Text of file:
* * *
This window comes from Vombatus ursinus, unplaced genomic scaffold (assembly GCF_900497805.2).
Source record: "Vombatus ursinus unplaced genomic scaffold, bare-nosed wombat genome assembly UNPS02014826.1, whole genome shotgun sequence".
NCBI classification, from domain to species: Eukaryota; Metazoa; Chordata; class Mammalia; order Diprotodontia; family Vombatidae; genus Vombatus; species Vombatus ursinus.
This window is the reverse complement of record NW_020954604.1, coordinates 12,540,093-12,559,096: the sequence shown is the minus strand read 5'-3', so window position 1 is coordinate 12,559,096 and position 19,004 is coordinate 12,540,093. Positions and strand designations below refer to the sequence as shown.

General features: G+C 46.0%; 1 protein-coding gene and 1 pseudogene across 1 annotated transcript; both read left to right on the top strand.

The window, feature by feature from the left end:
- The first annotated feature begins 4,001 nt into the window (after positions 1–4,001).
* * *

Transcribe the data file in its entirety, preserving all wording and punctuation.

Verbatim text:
This window comes from Vombatus ursinus, unplaced genomic scaffold (assembly GCF_900497805.2).
Source record: "Vombatus ursinus unplaced genomic scaffold, bare-nosed wombat genome assembly UNPS02014826.1, whole genome shotgun sequence".
NCBI classification, from domain to species: Eukaryota; Metazoa; Chordata; class Mammalia; order Diprotodontia; family Vombatidae; genus Vombatus; species Vombatus ursinus.
This window is the reverse complement of record NW_020954604.1, coordinates 12,540,093-12,559,096: the sequence shown is the minus strand read 5'-3', so window position 1 is coordinate 12,559,096 and position 19,004 is coordinate 12,540,093. Positions and strand designations below refer to the sequence as shown.

General features: G+C 46.0%; 1 protein-coding gene and 1 pseudogene across 1 annotated transcript; both read left to right on the top strand.

The window, feature by feature from the left end:
- The first annotated feature begins 4,001 nt into the window (after positions 1–4,001).